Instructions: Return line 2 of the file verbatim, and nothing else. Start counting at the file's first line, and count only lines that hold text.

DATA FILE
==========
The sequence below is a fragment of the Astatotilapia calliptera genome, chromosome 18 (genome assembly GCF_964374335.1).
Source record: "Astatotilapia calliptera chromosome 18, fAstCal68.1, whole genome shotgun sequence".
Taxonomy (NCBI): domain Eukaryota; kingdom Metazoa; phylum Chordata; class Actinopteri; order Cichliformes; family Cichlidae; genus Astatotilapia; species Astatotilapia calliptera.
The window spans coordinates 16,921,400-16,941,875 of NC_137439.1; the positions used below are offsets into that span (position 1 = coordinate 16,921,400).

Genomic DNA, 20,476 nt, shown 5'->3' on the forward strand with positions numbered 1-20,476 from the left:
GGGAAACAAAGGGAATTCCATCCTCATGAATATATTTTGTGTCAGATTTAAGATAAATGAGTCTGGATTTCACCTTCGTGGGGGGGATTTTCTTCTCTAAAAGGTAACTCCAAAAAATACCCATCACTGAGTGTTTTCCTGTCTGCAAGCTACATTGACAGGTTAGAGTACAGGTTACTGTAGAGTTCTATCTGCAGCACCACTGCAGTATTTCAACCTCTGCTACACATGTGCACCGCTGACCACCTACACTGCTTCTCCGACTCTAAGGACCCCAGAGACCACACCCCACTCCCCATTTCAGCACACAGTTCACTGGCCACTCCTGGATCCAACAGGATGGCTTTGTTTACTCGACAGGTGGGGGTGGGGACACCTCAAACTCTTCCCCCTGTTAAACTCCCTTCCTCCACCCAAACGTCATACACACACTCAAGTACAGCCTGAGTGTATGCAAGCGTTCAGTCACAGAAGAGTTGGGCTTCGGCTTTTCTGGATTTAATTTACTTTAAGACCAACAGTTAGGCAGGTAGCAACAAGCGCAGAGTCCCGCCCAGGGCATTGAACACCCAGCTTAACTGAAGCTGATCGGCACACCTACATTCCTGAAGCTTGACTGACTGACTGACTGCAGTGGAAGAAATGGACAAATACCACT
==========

Source record: "Astatotilapia calliptera chromosome 18, fAstCal68.1, whole genome shotgun sequence".